The (Southern) Politics of The Common Core
Against the backdrop of state and national political wrangling over the Common Core, former North Carolina Gov. Bev Perdue — an early champion of the standards — joined one of the state’s leading critics of the initiative, Lt. Gov. Dan Forest, at an EWA seminar to discuss the past and future of the new academic benchmarks. (Watch a video of the session here.)
“Every kid in the country deserves a world-class education,” said Perdue, a Democrat who was governor when North Carolina adopted the standards in June 2010. “That is the preeminent, overriding premise of Common Core.”
But Forest, a Republican who has been instrumental in rallying critics, argued that Common Core advocates have been overly dismissive of concerns raised by parents and educators.
“Parents and teachers, when they have questions about issues related to the Common Core, how do you not marginalize them and push them over to the side and say, ‘Well these are myths and misconceptions about Common Core,’” he said. “You can’t just dismiss questions of parents.”
In response to pressure from Forest and others, the Republican-led legislature in North Carolina enacted a measure creating a commission to review the standards. The commission has until the end of the year to file its report. The State Board of Education would be responsible for making any changes.
Perdue said the state did the right thing in adopting the standards, though she does not object to the review commission.
“I just think you have to be sure, if you’re going to do these reviews, that you have somebody who knows what they’re doing,” she said. Perdue added that her message to states that decide to repeal the standards is: “What it’s replaced with, make sure it’s higher.”
Asked whether he wants the standards to see a major overhaul or just minor changes, Forest said he would leave that up to the commission.
“I would leave that to the professional that are working on it right now. But at the very least, we definitely need to have transparency in the process,” he told the EWA audience at the University of North Carolina, Chapel Hill last month. “The people who are against this now, … they ask, why didn’t we vet these standards?”
Forty-five states initially adopted the Common Core. Three states have since withdrawn.
At the EWA seminar, Forest and Perdue were joined by Florida state Sen. John Legg, a Republican who chairs the state Senate PreK-12 Committee.Responding to criticism, last year Florida changed its standards, adding cursive and calculus and rewriting some details for clarity. The state also changed the name to the Florida Standards.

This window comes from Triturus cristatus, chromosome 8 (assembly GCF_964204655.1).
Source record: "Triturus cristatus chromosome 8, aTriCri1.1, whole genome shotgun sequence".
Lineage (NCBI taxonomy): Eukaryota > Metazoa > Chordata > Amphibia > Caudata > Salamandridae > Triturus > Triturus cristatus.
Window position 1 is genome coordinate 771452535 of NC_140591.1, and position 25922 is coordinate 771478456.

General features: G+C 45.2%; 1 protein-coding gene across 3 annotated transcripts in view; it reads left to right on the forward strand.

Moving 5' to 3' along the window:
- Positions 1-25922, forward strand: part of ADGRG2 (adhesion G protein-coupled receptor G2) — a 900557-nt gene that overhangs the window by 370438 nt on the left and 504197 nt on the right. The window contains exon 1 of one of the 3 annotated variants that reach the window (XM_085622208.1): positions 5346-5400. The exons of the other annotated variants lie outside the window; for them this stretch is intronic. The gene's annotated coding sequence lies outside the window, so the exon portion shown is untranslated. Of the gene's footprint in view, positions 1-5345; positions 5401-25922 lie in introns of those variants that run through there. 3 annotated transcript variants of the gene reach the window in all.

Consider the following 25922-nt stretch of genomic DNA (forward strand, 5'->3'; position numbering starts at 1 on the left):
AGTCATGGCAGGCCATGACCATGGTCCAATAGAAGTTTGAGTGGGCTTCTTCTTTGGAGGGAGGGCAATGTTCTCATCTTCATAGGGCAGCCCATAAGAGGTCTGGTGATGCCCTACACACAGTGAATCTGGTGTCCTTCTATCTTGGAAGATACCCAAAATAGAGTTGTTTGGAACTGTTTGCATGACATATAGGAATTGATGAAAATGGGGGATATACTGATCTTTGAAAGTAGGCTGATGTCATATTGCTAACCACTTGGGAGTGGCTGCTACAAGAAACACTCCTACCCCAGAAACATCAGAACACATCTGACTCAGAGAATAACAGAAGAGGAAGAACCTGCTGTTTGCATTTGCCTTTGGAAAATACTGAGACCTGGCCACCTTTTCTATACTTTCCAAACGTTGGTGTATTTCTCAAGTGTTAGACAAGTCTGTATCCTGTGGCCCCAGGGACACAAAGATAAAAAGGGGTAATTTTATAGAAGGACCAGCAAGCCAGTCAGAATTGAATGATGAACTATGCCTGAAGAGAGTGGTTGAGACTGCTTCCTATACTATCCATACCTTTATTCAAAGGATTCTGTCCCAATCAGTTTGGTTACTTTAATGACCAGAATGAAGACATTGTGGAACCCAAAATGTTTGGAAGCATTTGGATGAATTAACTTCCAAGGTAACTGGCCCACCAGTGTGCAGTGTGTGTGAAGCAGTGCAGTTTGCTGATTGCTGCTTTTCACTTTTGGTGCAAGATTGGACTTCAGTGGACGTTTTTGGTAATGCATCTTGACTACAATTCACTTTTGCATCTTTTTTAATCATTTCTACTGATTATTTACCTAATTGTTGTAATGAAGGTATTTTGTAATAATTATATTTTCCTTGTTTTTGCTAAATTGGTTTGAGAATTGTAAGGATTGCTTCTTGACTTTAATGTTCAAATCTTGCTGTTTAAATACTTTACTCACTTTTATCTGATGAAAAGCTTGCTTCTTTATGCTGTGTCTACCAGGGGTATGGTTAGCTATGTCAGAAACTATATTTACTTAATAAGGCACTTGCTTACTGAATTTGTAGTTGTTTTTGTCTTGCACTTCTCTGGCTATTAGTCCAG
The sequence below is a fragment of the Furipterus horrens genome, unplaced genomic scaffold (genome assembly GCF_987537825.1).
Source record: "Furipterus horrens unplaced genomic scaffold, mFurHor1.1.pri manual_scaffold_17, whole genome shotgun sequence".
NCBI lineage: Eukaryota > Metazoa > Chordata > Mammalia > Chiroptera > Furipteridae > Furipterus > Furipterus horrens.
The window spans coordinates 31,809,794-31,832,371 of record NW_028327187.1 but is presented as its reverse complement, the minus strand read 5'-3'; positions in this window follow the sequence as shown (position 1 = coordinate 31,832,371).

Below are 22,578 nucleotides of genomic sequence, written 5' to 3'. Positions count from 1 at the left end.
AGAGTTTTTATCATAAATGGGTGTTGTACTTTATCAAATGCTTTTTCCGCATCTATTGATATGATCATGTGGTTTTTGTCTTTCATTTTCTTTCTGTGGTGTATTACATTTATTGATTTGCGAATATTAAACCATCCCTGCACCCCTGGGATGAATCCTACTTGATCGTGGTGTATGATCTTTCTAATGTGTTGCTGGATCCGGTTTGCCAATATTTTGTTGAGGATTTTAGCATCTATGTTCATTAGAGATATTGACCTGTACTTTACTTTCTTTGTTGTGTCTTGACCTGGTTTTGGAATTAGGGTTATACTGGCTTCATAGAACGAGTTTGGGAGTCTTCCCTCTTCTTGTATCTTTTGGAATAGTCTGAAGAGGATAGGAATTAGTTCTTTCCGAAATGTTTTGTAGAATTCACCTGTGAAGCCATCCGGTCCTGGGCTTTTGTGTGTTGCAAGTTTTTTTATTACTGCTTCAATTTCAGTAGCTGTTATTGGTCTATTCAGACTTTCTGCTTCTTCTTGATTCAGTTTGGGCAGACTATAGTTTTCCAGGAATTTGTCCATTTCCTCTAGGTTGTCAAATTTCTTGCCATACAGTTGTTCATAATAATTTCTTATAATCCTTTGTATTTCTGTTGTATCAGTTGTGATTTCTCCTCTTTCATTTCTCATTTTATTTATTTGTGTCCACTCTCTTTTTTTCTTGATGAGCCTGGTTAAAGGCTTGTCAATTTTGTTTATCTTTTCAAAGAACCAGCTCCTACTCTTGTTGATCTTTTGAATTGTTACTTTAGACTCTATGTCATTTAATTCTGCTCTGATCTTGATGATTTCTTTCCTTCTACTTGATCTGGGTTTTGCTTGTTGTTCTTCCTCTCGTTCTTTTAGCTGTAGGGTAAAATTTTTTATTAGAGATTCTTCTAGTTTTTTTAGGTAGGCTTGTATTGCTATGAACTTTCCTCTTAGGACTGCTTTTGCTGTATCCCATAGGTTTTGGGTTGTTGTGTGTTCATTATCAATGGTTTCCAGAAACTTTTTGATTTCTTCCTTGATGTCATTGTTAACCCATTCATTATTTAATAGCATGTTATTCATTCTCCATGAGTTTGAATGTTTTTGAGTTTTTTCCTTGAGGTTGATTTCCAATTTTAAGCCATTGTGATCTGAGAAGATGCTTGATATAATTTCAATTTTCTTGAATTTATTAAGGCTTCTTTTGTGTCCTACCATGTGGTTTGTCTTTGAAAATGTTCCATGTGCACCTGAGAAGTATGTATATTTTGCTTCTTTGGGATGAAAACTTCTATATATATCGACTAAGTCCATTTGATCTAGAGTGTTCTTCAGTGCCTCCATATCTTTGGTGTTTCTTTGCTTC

Even after those adjustments, Florida weathered complaints about the guts of Common Core remaining intact.
Legg said about 13,000 people responded to the request for comment on each of the standards in the Common Core, and a relative handful objected to specific items.
He has traveled throughout Florida, attending town hall meetings and Tea Party forums to talk about the standards.
“Common Core” means different things to different people,” he said. When people use that term, they could be referring to the actual standards, or to the associated curriculum, assessments, professional development, or technology.
In answering questions about curriculum, it was important to let people know that those decisions were made locally by districts and not mandated by the adoption of the Common Core, Legg said.
The state is now digging into assessments, he said: “Where do we assess? Where do we test? How do we use those? How can we make sure we meet certain benchmarks and still allow for innovation to take place?”
The panel also touched on parents’ frustration with Common Core.
Forest, a Republican, said parents and teachers were left with many unanswered questions about a crucial education decision.
Parents have called his office saying they can’t help their children with third-grade math. “How did this happen?” Forest asked.
Forest said he sees more national movement away from Common Core in 2015.
“I think North Carolina should have the highest standards in the world,” he said. “We can learn from other states without taking a one-size-fits-all approach to standards.”
Perdue said she has a daughter-in-law “who hates Common Core as a parent” because she can’t help with math. But Perdue said she recently visited a second-grade classroom to see if she was on the right track supporting the standards.
After watching the students work on a problem, Perdue said she left thinking “these kids think differently than I did. They’ve got analytical, problem-solving skills at 6 or 7. That’s what the world is going to require. That’s what these little kids who are going to start work in a world that none of us can fathom have to have.”
For more on the Southern context of the Common Core, watch a replay of a conversation with Ferrel Guillory, a veteran journalist and director of the Program on Public Life at UNC’s School of Journalism.